HL Deb 19 April 1988 vol 495 cc1354-5

2.40 p.m.

Lord Wolfson asked Her Majesty's Government:

Whether they are encouraging a more rapid timetable for the provision of cable facilities for a home shopping service by telephone and television similar to those being developed in countries overseas.

The Secretary of State for Trade and Industry (Lord Young of Graffham)

My Lords, the Government have established one of the most liberalised environments in the world for telecommunication networks and services. A framework has been put in place to allow companies to respond to customers' needs. The speed at which particular services are developed will be determined by the market and by commercial judgments of service operators.

Lord Wolfson

My Lords, as one with an interest in catalogue trading, I thank the Secretary of State for his reply. Will he keep in mind that a telecommunication-based home shopping system could be the forerunner of an EC single market project in 1992, backed by computer link-ups programmed for ordering payment and simultaneous translation?

Lord Young of Graffham

Yes, my Lords. This is one of the matters which the negotiations towards a single market will undertake; that is, to agree common standards for the whole of Europe. I hope that this will be one of the beneficiaries of such an agreement.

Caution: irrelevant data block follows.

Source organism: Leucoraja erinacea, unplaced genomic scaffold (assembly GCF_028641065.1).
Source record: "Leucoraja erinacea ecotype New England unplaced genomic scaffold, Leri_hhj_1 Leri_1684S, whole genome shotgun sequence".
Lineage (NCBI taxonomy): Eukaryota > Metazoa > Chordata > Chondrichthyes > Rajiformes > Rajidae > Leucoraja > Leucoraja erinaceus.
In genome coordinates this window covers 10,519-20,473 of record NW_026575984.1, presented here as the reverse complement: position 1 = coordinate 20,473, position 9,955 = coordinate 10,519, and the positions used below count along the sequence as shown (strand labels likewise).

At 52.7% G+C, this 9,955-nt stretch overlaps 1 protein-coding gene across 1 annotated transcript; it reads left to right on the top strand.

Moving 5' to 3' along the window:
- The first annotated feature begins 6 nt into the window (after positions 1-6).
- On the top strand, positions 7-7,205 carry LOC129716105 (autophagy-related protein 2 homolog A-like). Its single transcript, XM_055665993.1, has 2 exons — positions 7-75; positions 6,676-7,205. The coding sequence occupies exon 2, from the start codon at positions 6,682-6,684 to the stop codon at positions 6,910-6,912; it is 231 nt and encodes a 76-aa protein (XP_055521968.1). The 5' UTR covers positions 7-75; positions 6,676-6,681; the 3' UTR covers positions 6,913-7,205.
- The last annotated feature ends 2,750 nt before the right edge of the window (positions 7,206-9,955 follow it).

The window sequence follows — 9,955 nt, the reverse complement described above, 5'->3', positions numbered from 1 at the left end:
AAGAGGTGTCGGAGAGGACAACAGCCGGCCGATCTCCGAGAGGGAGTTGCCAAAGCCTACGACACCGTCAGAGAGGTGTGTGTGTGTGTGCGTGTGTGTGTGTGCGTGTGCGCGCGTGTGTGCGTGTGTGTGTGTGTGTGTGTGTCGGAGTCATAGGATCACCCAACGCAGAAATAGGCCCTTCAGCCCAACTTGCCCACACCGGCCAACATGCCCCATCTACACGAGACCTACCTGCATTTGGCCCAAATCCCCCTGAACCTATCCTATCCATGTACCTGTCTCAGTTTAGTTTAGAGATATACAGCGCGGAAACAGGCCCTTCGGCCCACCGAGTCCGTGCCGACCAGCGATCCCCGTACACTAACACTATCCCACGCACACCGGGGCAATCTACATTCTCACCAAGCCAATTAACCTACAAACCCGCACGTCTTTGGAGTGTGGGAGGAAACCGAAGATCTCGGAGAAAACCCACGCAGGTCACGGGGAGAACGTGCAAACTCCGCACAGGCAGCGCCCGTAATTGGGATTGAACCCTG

Lord Williams of Elvel

My Lords, does the noble Lord recall that when the Banking Bill was before the House there was, I believe, a special clause in the Bill (which is now the Banking Act) relating to access directly to terminals in retail stores by banks? Would similar legislation be required in respect of a home shopping service such as that mentioned by the noble Lord?

Lord Young of Graffham

My Lords, no, it is my impression that such legislation would not be required. Some years ago my department gave limited support to interactive systems, but without great success. However, I shall look into the matter and if I am wrong I shall write to the noble Lord.

Lord Sainsbury

My Lords, is the Minister aware that this system is functioning in France but that retailers must pay a commission of between 7½ to 9½ per cent. on sales and that the system is subject to public support by public money?

Lord Young of Graffham

My Lords, I hope that the private sector and the market will develop cheaper ways of providing such services.

Lord Morris

My Lords, am I right in thinking that the Cable Authority has done a magnificent job in encouraging the use of cable within the United Kingdom and that it has recently announced the franchise for a further 26 cable areas?

Lord Young of Graffham

My Lords, yes. Approximately 24 wide-band cable franchises—wide-band cable is required for the purpose—have been awarded. So far 10 are in operation. There are approximately 250,000 total subscribers in both wide and narrow-band cable facilities covering approximately 1.3 million homes which are now capable of receiving the service. The growth of cable has been slower than earlier' expectations but one hopes that it will be faster in the future.